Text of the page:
Reviews for Peanut Butter And Jellyfishes : A Very Silly Alphabet Book


Horn Book Guide Reviews 2007 Fall
"[cf2]L[cf1] is for letters that start the word [cf2]llama[cf2]. / [cf2]M[cf1] begins [cf2]motorbike[cf1], [cf2]makeup[cf1], and [cf2]mama[cf1]." Using a rhyming format, this alphabet book lists words beginning with each letter, though there's no overarching theme uniting the whole. Readers can search for the target letter as well as several other words starting with that letter hidden in the textured collage illustrations. Copyright 2007 Horn Book Guide Reviews.

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Horn Book Guide Reviews 2008 Spring
"[cf2]L[cf1] is for letters that start the word [cf2]llama[cf2]. / [cf2]M[cf1] begins [cf2]motorbike[cf1], [cf2]makeup[cf1], and [cf2]mama[cf1]." Using a rhyming format, this alphabet book lists words beginning with each letter, though there's no overarching theme uniting the whole. Readers can search for the target letter as well as several other words starting with that letter hidden in the textured collage illustrations. Copyright 2008 Horn Book Guide Reviews.

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Kirkus Reviews 2007 March #2
Billing itself as "very silly" isn't an exaggeration for this zany alphabet book as it pairs letters with corresponding offbeat combinations like Elvis with evergreens and newts with necklaces. Written in a rhythmic rhyme that conjures the verse of Edward Lear, this text reads like a tongue twister and would work best aloud, except when transitioning from the letter G to H, where the rhyme breaks down completely, potentially leaving even an experienced reader tongue-tied. Bright, digital collage illustrations, which experiment with textual patterns and bold colors, can be seen from a distance and sync up well with the text. A short introduction invites readers to pick out slightly hidden elements that reflect the corresponding letter on each page. Busy endpapers provide answers for this challenge, potentially building vocabulary and reinforcing letters. Playful and fun. (Picture book. 4-6) Copyright Kirkus 2007 Kirkus/BPI Communications. All rights reserved.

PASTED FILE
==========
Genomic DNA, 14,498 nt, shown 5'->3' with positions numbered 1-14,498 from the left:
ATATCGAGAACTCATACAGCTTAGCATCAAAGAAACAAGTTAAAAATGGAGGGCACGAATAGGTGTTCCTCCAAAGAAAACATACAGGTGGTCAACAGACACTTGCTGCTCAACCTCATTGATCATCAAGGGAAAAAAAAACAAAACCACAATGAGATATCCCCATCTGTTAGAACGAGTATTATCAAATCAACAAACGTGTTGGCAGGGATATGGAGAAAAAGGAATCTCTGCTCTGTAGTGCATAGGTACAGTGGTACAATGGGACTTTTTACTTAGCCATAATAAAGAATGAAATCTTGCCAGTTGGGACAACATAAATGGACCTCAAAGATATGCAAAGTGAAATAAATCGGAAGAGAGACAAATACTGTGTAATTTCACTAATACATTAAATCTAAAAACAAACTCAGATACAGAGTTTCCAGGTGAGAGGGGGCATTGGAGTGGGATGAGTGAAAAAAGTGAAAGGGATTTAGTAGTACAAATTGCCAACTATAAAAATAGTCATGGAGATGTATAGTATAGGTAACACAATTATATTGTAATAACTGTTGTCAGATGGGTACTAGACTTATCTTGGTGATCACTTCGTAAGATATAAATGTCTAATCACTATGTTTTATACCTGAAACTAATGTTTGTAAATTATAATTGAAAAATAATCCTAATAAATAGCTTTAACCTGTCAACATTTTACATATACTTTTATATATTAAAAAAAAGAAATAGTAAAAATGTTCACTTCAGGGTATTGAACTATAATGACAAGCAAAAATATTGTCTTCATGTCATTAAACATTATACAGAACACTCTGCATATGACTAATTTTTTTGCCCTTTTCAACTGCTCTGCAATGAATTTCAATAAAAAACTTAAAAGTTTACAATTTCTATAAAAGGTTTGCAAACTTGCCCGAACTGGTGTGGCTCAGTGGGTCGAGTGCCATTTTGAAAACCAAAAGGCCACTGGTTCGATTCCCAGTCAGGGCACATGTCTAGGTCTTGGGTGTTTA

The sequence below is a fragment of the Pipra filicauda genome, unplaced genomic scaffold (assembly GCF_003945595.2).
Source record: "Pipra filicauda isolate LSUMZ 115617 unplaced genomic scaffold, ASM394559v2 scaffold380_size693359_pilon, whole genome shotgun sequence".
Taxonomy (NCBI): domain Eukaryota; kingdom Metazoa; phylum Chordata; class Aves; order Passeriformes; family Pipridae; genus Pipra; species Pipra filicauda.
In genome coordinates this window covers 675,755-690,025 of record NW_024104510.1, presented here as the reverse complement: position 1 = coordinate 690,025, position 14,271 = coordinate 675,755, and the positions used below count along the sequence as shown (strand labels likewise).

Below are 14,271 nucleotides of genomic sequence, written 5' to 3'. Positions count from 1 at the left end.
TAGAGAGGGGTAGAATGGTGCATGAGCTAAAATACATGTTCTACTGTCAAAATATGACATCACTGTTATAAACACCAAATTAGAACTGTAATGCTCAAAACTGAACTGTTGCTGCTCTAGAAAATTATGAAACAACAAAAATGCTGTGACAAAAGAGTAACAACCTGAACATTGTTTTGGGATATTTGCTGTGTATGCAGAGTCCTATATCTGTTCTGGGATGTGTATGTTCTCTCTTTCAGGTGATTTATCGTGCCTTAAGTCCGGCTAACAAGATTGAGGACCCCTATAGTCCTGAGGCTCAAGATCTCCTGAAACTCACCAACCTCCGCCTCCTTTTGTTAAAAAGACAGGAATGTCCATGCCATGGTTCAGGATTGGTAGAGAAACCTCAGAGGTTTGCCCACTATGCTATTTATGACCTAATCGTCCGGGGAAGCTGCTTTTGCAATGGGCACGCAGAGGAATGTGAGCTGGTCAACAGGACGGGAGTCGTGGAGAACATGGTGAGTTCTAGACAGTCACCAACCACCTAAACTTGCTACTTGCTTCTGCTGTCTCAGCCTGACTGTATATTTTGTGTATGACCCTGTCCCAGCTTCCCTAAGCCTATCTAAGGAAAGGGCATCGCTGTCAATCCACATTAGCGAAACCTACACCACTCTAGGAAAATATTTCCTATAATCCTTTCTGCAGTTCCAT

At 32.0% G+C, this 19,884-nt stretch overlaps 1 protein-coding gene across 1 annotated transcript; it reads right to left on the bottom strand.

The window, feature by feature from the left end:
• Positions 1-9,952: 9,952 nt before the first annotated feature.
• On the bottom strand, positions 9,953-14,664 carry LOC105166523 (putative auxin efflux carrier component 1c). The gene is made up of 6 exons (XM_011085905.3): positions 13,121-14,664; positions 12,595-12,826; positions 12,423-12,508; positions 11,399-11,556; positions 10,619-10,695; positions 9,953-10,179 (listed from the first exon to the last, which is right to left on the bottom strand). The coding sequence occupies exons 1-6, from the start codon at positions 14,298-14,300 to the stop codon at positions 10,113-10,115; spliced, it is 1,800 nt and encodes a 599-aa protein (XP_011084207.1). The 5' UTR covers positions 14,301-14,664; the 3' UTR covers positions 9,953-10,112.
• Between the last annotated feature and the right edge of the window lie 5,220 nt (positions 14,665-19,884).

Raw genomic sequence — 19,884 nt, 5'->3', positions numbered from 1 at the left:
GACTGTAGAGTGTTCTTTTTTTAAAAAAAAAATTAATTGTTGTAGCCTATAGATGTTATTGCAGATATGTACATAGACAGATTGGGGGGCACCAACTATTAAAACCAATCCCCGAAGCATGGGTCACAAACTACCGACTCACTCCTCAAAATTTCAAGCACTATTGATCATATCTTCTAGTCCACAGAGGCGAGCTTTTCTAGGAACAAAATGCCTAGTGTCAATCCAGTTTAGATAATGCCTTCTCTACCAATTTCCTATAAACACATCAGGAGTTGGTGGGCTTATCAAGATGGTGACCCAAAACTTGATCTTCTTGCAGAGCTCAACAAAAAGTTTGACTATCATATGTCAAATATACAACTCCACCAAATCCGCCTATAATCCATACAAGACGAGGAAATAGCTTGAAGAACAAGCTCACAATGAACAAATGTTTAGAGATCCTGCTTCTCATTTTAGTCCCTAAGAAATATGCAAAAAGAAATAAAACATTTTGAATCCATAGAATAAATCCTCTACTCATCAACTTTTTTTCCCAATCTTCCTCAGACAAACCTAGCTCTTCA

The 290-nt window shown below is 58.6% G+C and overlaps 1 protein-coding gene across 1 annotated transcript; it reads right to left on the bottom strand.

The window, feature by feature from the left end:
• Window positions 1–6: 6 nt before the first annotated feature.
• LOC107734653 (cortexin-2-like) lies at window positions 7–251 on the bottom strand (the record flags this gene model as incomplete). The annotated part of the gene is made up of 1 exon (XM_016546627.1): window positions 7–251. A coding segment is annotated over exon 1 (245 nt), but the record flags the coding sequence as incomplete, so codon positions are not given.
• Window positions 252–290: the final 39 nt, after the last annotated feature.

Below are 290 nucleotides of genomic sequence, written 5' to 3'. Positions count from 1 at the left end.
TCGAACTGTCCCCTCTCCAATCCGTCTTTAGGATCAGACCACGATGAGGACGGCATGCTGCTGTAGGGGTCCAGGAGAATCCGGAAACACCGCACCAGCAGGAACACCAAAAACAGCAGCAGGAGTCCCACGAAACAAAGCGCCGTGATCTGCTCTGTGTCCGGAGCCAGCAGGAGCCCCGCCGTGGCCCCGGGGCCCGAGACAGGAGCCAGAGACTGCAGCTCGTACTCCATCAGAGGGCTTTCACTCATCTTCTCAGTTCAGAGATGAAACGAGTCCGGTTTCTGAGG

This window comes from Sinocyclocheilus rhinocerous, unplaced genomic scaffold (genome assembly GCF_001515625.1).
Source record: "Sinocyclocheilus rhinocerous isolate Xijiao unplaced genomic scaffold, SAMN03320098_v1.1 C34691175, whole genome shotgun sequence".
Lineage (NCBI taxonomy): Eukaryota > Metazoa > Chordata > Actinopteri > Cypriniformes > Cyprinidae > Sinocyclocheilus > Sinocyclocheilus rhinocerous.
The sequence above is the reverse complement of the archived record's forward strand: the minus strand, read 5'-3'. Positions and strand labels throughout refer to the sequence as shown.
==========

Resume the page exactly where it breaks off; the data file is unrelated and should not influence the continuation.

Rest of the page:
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Publishers Weekly Reviews 2007 April #2

Snyder's cheery collages add some oomph to this hunt-for-the-word alphabet book from the author behind the Words Are Categorical series. Cleary's rhymes point readers to the more obvious words attached to each letter: "D starts dalmatian,/ a dog who's been/ spotted./ E is for each/ evergreen/ Elvis potted." (Yes, as in the King himself.) A short intro also instructs readers to hunt for other representations of the letters (they'll find "D" on the Dalmatian's collar and an "E"-shaped topiary in Elvis's wheelbarrow), as well as other things not specifically referred to in the verse: dragonfly, daisy, daffodils, eggs. The pictures bubble with color and textures, but they're really more decorative than silly. (one Elvis does not frivolous make). Still, there's much busy, bright fun in these pages, and budding abecedarians should find plenty to charm them. Ages 4-8. (Apr.)

[Page 52]. Copyright 2007 Reed Business Information.

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School Library Journal Reviews 2007 May

PreS-Gr 2 -This ambitious book provides colorful collages, hidden letters, word pictures, and alphabet sentences presented in rhyme while avoiding many of the pitfalls of the genre. By melding together nonsensical sentences that are as wacky as the illustrations, Cleary opens up the field to using verbs and adjectives as well as nouns. "E is for each evergreen Elvis potted." "K starts karate and kangaroos kissing, and kilt-wearing kittens whose kickstands are missing." Both upper- and lowercase are highlighted. The pre-title page invites readers to play along. "Every letter of the alphabet is hidden in the pictures of this book. So are many things that start with each letter." The endpapers list the many objects, including 10 "N" things, 6 "Z" things, and 6 things with "X" in them. For some reason, "G" is squeezed onto the page with "F" and "H," with only five items (including the name of the gerbil). The rhythm of the rhyme falters here, as well. Overall, though, this book will round out an alphabet theme or stand alone as a fun read.-June Wolfe, Bushnell-Sage Library, Sheffield, MA

[Page 114]. Copyright 2007 Reed Business Information.

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